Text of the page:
If you are on long-term medication, you doctor and yourself share a partnership.  Again, you are the expert on yourself, your symptoms, experience and how the medication is (or isn’t) impacting your life.  Your doctor is the expert on the medical facts, observations and assessments as well as the medication itself.  In any partnership for decisions to work to their best advantage both people should be involved in the decision-making event – even if the right of decision is mostly with one person.  This means that both people’s expertise can be used.  Sure, ultimately, it’s your life and your right to agree or disagree with your doctor’s medical opinion – but when there’s medication involved and you want to change it or come off it, at least informing them is a smart thing to do.  They can then tell you if you need to know about any risks and you can ask them what you need to know to make sure that you are safe.  You can also make a judgement call about how much you think you can manage with your own strategies with a lower dose of medication in place and work to negotiate this with your doctor.

Ultimately, I think it comes down to the type of depression that you have.  Some don’t need medication.  For some the decision could go either way.  And there will always be some that need it.  However, the question about whether we do or don’t use medication is weightier than deciding whether we can tolerate side-effects or would rather carry a load of self management strategies that may seem burdensome when we feel so amotivated.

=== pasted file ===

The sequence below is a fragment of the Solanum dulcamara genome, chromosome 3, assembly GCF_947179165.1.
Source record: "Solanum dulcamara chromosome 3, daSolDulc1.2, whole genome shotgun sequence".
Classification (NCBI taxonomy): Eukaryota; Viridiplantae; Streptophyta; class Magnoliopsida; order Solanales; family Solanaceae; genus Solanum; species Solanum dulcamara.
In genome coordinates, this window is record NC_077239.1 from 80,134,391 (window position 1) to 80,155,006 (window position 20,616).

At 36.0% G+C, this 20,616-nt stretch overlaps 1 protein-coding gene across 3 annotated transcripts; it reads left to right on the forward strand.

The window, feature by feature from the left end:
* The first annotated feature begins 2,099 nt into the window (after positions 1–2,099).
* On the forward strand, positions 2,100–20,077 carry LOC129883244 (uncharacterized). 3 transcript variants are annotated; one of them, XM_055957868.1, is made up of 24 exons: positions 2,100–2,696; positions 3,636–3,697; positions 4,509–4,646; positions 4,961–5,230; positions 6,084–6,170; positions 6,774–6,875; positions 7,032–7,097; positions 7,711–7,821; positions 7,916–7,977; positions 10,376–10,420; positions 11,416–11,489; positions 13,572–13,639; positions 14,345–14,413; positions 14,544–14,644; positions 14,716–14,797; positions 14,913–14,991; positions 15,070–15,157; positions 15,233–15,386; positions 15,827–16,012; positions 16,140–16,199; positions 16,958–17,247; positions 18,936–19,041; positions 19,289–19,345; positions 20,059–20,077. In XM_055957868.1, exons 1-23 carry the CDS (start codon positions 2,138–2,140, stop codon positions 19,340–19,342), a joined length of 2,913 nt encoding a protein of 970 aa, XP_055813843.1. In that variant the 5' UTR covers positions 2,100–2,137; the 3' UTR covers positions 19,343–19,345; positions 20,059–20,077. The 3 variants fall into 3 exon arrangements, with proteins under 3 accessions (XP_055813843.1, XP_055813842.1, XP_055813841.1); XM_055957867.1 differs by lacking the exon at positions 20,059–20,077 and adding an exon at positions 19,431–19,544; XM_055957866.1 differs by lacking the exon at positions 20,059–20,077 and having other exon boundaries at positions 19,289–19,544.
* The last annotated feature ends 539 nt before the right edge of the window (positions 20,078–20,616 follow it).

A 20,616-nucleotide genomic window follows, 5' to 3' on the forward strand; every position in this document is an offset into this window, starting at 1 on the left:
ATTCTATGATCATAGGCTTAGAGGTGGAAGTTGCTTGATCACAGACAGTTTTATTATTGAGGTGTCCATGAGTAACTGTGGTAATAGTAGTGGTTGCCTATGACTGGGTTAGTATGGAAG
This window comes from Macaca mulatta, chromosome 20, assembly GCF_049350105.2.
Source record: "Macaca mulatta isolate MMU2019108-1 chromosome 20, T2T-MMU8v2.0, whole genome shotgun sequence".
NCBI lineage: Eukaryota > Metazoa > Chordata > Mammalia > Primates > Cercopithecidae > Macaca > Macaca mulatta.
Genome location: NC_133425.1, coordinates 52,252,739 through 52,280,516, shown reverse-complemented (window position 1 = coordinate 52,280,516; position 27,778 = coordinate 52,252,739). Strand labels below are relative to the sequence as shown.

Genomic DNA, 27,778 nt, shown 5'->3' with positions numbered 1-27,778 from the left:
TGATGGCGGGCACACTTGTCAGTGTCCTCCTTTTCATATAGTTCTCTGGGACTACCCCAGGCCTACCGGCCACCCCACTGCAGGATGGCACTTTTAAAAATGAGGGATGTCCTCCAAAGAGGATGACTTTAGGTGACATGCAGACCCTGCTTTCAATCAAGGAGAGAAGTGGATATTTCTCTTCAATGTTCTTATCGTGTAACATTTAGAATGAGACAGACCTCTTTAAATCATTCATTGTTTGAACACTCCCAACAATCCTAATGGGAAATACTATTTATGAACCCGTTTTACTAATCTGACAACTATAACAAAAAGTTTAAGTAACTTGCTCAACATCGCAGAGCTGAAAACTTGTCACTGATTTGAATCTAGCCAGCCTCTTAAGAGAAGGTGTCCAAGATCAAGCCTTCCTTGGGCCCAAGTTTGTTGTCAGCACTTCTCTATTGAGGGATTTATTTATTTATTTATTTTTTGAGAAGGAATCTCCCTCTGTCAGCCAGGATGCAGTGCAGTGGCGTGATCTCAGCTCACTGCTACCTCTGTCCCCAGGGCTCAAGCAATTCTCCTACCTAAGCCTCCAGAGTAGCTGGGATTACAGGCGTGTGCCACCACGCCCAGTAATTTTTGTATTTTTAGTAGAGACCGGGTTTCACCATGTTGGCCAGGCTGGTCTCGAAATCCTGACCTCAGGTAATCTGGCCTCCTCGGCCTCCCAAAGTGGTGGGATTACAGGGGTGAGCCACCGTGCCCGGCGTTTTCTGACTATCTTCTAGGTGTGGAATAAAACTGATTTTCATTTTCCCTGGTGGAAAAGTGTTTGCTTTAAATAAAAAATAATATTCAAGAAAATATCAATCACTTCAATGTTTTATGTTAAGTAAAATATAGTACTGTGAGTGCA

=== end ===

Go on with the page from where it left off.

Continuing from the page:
We all need the self-management strategies.  These have been proven to be effective in reduction of depression regardless of the level of severity.  Our decisions about medications need to be weighed carefully.  How much of the work are we expecting them to do?  They are a tool, not a workshop and not a finished project.  They are designed to equip us to work at life.  If they’re working, you’ll be able to take up the management strategies that are more lifestyle driven and see your mental health improve to wellness.  Sometimes with meds still in the background.  Yet for others, in time a mutual farewell to the partnerships with doctors and health workers gives way to a continuing lifestyle-driven means of managing wellness.

 

The Wall with a Hole in it … 30/09/2011

And I’m not talking ATM.
Have you ever felt yourself to be up against that dragon that you were never destined to slay?  That worm you’ll never be early enough to get? The one that leaves you feeling like the Emperor in all his glory when he set out in grand style to show off his ‘new clothes’ just when you think you’ve gotten a hold on it.

My nemesis is time.  Not just any time – although we have a slippery time keeping pace with each other continually.  No, the ultimate battle is drawn around the time of sleep and waking.  Here I am repeatedly mauled by my dragon, eaten by the worm and left with nothing but the Emperor’s new clothes to show for all the effort that I have made to conquer the struggle.  I feel as though I am beating my head against a brick wall.